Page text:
In practical terms, for residential and light commercial drinking water systems, virtually no limitations exist in many locations because of the relatively small amount of purified drinking, cooking and ice making water often required at many locations compared to the total quantity of water used at that location (so the dilution factor is relatively high). But for water softening applications, a low-waste system can generally be created by softening only the hot water used in a building and sizing a recirculation tank to accommodate short-term concentrate dilution requirements.
Implementing the open loop recirculation flow pattern can allow reuse membrane concentrate at the POU while creating the highest quality water for drinking, cooking, dishwashing and ice making and reducing (and in some cases eliminating) water wastage normally inherent in membrane processes. This should be an important value-added feature for membrane systems in all water-short regions of the world as well as all water-conscious regions.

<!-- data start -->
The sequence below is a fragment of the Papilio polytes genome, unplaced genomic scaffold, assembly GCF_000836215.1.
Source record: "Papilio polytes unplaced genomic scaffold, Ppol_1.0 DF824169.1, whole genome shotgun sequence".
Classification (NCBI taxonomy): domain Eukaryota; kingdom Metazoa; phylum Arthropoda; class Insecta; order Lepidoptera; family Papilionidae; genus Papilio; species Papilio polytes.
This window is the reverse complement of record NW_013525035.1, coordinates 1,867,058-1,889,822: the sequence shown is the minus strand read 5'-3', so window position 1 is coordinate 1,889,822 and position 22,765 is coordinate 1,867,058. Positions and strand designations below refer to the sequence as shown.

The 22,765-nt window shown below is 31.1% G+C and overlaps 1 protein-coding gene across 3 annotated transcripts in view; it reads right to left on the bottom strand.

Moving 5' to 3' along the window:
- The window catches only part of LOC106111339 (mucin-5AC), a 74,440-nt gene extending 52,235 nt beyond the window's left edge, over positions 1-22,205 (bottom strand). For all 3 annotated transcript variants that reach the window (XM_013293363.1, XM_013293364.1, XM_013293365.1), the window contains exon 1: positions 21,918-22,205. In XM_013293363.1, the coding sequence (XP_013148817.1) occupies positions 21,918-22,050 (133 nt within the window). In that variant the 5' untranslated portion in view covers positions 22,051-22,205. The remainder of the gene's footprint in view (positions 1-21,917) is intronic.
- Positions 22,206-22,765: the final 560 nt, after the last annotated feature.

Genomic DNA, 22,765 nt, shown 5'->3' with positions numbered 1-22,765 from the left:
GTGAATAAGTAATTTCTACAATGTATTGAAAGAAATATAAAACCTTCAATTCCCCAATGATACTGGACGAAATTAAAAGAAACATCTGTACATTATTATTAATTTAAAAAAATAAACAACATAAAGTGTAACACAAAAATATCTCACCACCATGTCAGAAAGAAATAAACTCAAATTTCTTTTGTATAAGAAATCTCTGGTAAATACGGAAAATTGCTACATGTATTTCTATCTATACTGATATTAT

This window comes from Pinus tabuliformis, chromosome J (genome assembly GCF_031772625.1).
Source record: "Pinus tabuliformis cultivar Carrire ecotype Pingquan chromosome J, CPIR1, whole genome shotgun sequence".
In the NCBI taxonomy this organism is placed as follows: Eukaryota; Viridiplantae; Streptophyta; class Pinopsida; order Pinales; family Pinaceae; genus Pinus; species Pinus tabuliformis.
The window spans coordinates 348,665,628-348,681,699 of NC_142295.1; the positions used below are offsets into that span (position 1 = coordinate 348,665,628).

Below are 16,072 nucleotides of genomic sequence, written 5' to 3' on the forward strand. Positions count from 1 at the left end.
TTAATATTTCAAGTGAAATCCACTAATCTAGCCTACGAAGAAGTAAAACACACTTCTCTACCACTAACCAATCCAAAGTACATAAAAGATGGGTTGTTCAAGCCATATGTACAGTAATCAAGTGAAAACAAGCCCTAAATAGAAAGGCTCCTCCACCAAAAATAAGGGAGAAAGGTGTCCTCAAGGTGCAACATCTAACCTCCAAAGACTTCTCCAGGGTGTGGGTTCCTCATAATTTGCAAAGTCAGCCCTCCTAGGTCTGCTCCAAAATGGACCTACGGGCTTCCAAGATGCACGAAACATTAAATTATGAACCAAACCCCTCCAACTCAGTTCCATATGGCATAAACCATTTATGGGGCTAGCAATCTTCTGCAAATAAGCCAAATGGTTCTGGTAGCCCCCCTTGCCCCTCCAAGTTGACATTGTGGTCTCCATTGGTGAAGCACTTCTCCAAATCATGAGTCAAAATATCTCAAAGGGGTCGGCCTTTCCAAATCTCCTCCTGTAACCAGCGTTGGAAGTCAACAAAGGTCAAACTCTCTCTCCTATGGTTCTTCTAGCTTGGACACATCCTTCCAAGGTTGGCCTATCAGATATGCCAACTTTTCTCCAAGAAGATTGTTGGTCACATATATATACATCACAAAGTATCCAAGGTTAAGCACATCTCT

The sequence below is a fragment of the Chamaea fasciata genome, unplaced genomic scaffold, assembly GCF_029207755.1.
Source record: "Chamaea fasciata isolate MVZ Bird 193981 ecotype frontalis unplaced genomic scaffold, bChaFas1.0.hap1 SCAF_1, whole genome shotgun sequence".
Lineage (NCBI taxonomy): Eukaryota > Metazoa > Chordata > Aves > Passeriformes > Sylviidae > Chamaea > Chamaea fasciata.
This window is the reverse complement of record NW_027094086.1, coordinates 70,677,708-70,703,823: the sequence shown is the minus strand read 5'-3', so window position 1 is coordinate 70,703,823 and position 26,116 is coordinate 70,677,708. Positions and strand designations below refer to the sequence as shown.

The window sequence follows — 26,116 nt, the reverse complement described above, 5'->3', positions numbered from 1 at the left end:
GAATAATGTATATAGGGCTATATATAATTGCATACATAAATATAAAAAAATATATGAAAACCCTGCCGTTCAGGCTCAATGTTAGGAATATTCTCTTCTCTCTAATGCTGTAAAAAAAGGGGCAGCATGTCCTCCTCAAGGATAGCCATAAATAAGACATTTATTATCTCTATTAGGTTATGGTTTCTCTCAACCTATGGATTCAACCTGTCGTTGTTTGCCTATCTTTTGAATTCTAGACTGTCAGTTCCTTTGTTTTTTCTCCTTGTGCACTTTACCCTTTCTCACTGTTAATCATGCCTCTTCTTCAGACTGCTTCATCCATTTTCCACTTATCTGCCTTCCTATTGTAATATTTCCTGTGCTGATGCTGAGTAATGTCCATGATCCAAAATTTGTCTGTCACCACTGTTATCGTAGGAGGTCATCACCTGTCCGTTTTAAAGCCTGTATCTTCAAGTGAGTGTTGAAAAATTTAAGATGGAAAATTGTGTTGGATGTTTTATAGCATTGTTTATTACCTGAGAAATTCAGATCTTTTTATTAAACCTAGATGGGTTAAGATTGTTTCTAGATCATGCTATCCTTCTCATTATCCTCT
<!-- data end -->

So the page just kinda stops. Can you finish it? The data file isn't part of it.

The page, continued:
About the Author
Ted Kuepper is Executive Director of Global Water (www.globalwater.org), an international non-profit, humanitarian organization committed to the development of safe water supplies, sanitation and hygiene facilities in rural areas of developing countries. A Registered Environmental Manager, Kuepper holds US and international patents for the open loop recirculation flow pattern design. He formerly served as Director of the Seawater Desalination Test Facility in California, where he managed equipment development, testing and evaluation projects for the US Government and private industry. Kuepper invites questions by companies looking for a water conservation design for residential, commercial and industrial membrane applications, please contact him via email at email@example.com.